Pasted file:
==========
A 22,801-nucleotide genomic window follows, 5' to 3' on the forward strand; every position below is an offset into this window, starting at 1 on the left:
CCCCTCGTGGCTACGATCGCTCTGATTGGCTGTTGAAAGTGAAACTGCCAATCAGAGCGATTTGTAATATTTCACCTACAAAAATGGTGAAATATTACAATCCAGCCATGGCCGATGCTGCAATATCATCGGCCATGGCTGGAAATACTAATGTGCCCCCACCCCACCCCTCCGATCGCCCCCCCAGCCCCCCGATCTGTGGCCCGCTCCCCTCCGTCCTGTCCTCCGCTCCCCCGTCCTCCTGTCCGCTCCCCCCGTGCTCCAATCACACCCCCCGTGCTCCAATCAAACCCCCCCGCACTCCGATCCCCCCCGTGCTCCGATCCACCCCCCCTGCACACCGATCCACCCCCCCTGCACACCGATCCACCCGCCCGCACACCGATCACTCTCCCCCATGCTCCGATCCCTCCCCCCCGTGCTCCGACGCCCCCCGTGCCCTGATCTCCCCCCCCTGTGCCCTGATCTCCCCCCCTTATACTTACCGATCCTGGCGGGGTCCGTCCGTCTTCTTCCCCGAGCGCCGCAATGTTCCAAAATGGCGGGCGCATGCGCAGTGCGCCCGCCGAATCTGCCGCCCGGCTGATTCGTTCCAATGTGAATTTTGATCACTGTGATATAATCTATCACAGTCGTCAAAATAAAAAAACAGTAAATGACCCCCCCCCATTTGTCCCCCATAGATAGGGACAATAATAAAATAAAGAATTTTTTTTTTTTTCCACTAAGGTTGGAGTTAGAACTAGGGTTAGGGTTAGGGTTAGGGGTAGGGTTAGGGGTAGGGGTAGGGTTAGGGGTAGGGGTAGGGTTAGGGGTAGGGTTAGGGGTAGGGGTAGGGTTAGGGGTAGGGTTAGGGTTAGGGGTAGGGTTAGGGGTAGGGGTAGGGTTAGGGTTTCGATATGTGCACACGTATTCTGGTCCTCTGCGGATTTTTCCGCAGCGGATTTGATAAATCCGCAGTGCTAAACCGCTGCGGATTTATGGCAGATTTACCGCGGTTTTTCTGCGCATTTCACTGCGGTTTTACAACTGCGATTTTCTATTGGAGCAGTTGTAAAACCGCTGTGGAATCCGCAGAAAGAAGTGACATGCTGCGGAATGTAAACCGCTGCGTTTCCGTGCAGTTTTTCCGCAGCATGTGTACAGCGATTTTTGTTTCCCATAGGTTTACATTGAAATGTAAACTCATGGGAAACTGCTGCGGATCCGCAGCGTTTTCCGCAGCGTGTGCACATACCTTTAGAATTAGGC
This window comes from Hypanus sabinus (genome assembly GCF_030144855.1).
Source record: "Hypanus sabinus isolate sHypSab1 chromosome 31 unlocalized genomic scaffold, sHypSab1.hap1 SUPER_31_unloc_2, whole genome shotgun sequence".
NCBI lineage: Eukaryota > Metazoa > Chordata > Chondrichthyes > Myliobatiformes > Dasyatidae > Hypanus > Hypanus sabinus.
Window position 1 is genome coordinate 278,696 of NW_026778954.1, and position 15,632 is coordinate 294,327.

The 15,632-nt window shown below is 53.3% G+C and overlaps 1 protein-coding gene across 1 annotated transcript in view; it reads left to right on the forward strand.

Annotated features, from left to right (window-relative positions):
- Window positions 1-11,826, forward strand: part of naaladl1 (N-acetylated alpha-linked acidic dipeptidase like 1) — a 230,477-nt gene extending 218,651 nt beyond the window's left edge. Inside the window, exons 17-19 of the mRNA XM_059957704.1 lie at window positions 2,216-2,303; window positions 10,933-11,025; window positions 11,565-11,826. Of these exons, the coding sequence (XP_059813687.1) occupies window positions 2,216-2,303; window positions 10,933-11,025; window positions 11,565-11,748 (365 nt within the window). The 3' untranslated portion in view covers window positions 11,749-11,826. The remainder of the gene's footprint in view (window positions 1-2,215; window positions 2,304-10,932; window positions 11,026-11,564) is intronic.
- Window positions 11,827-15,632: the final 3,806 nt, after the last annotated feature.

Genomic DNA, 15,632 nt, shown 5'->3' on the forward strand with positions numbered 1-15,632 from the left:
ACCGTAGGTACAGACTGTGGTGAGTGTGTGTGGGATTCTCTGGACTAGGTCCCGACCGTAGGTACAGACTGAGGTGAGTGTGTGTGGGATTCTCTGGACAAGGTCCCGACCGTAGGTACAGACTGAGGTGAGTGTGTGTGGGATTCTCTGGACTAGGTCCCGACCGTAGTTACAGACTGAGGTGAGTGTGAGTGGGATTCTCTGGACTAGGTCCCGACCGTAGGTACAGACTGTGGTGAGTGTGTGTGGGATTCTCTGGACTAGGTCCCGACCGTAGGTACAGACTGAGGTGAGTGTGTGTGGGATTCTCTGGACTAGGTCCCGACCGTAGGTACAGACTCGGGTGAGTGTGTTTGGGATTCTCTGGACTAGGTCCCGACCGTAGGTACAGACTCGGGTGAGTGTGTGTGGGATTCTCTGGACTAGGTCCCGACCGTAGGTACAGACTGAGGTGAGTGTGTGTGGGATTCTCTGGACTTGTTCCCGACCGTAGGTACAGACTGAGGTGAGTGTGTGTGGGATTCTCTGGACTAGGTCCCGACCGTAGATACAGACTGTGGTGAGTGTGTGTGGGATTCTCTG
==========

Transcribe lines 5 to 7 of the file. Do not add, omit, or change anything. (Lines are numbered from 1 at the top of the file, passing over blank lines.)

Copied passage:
NCBI lineage: Eukaryota > Metazoa > Chordata > Chondrichthyes > Myliobatiformes > Dasyatidae > Hypanus > Hypanus sabinus.
Window position 1 is genome coordinate 278,696 of NW_026778954.1, and position 15,632 is coordinate 294,327.

The 15,632-nt window shown below is 53.3% G+C and overlaps 1 protein-coding gene across 1 annotated transcript in view; it reads left to right on the forward strand.